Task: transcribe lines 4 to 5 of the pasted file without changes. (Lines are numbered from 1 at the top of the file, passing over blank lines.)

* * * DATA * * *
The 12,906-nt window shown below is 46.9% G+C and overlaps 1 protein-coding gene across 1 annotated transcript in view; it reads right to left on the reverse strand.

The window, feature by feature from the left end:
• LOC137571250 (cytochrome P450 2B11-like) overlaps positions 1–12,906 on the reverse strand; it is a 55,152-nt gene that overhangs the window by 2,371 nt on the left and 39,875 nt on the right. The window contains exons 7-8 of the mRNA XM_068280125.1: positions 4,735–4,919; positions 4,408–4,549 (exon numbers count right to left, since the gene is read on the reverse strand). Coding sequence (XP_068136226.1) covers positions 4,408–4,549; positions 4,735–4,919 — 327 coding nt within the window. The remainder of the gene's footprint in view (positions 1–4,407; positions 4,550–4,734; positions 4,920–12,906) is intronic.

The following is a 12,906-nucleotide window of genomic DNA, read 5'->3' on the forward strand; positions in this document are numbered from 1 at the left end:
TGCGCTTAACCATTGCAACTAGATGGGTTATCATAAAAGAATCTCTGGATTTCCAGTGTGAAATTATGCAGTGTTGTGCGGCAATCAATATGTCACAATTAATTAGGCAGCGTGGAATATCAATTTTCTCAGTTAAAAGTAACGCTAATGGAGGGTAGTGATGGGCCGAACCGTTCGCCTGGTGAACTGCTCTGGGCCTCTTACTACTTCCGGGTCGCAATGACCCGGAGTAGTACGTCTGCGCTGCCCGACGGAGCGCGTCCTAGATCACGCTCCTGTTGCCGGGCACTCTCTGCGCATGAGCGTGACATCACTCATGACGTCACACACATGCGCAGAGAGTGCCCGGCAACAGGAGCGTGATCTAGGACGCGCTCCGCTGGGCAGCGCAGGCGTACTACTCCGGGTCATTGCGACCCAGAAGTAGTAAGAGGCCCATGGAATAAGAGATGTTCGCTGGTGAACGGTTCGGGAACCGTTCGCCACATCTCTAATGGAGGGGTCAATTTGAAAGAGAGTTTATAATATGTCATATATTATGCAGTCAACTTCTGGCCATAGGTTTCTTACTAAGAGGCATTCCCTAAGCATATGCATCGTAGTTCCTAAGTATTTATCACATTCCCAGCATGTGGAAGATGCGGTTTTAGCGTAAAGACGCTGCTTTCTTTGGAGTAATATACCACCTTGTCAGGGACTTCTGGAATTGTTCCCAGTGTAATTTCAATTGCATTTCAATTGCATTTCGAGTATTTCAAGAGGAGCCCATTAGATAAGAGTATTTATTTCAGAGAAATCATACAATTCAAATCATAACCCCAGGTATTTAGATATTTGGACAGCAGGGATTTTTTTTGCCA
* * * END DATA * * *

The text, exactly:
The following is a 12,906-nucleotide window of genomic DNA, read 5'->3' on the forward strand; positions in this document are numbered from 1 at the left end:
TGCGCTTAACCATTGCAACTAGATGGGTTATCATAAAAGAATCTCTGGATTTCCAGTGTGAAATTATGCAGTGTTGTGCGGCAATCAATATGTCACAATTAATTAGGCAGCGTGGAATATCAATTTTCTCAGTTAAAAGTAACGCTAATGGAGGGTAGTGATGGGCCGAACCGTTCGCCTGGTGAACTGCTCTGGGCCTCTTACTACTTCCGGGTCGCAATGACCCGGAGTAGTACGTCTGCGCTGCCCGACGGAGCGCGTCCTAGATCACGCTCCTGTTGCCGGGCACTCTCTGCGCATGAGCGTGACATCACTCATGACGTCACACACATGCGCAGAGAGTGCCCGGCAACAGGAGCGTGATCTAGGACGCGCTCCGCTGGGCAGCGCAGGCGTACTACTCCGGGTCATTGCGACCCAGAAGTAGTAAGAGGCCCATGGAATAAGAGATGTTCGCTGGTGAACGGTTCGGGAACCGTTCGCCACATCTCTAATGGAGGGGTCAATTTGAAAGAGAGTTTATAATATGTCATATATTATGCAGTCAACTTCTGGCCATAGGTTTCTTACTAAGAGGCATTCCCTAAGCATATGCATCGTAGTTCCTAAGTATTTATCACATTCCCAGCATGTGGAAGATGCGGTTTTAGCGTAAAGACGCTGCTTTCTTTGGAGTAATATACCACCTTGTCAGGGACTTCTGGAATTGTTCCCAGTGTAATTTCAATTGCATTTCAATTGCATTTCGAGTATTTCAAGAGGAGCCCATTAGATAAGAGTATTTATTTCAGAGAAATCATACAATTCAAATCATAACCCCAGGTATTTAGATATTTGGACAGCAGGGATTTTTTTTGCCA